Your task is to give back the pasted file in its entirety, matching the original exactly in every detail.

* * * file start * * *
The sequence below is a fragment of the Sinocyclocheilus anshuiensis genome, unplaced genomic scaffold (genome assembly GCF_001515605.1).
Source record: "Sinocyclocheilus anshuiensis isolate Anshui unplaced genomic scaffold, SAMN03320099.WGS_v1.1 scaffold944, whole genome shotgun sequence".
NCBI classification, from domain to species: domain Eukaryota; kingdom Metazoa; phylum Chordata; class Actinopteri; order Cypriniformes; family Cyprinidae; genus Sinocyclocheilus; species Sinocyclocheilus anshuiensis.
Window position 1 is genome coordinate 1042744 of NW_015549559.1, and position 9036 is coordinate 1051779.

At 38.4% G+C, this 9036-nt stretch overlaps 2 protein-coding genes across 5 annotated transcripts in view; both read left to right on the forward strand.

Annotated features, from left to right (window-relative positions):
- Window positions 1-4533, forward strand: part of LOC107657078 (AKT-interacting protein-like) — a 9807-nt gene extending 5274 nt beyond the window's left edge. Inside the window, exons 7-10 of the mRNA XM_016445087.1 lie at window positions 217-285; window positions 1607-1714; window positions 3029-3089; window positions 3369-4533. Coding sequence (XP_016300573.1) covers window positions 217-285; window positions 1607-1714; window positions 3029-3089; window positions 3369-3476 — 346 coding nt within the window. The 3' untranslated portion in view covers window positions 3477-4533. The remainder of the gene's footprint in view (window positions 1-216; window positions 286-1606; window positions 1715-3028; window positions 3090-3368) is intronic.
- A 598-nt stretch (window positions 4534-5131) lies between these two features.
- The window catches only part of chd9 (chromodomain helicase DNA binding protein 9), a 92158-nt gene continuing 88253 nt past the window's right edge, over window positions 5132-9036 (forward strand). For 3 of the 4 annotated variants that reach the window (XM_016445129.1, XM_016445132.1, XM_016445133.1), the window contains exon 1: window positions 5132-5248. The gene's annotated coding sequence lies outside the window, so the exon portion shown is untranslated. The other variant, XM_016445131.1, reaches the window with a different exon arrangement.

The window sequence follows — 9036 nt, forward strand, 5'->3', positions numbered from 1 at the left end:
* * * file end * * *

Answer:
The sequence below is a fragment of the Sinocyclocheilus anshuiensis genome, unplaced genomic scaffold (genome assembly GCF_001515605.1).
Source record: "Sinocyclocheilus anshuiensis isolate Anshui unplaced genomic scaffold, SAMN03320099.WGS_v1.1 scaffold944, whole genome shotgun sequence".
NCBI classification, from domain to species: domain Eukaryota; kingdom Metazoa; phylum Chordata; class Actinopteri; order Cypriniformes; family Cyprinidae; genus Sinocyclocheilus; species Sinocyclocheilus anshuiensis.
Window position 1 is genome coordinate 1042744 of NW_015549559.1, and position 9036 is coordinate 1051779.

At 38.4% G+C, this 9036-nt stretch overlaps 2 protein-coding genes across 5 annotated transcripts in view; both read left to right on the forward strand.

Annotated features, from left to right (window-relative positions):
- Window positions 1-4533, forward strand: part of LOC107657078 (AKT-interacting protein-like) — a 9807-nt gene extending 5274 nt beyond the window's left edge. Inside the window, exons 7-10 of the mRNA XM_016445087.1 lie at window positions 217-285; window positions 1607-1714; window positions 3029-3089; window positions 3369-4533. Coding sequence (XP_016300573.1) covers window positions 217-285; window positions 1607-1714; window positions 3029-3089; window positions 3369-3476 — 346 coding nt within the window. The 3' untranslated portion in view covers window positions 3477-4533. The remainder of the gene's footprint in view (window positions 1-216; window positions 286-1606; window positions 1715-3028; window positions 3090-3368) is intronic.
- A 598-nt stretch (window positions 4534-5131) lies between these two features.
- The window catches only part of chd9 (chromodomain helicase DNA binding protein 9), a 92158-nt gene continuing 88253 nt past the window's right edge, over window positions 5132-9036 (forward strand). For 3 of the 4 annotated variants that reach the window (XM_016445129.1, XM_016445132.1, XM_016445133.1), the window contains exon 1: window positions 5132-5248. The gene's annotated coding sequence lies outside the window, so the exon portion shown is untranslated. The other variant, XM_016445131.1, reaches the window with a different exon arrangement.

The window sequence follows — 9036 nt, forward strand, 5'->3', positions numbered from 1 at the left end: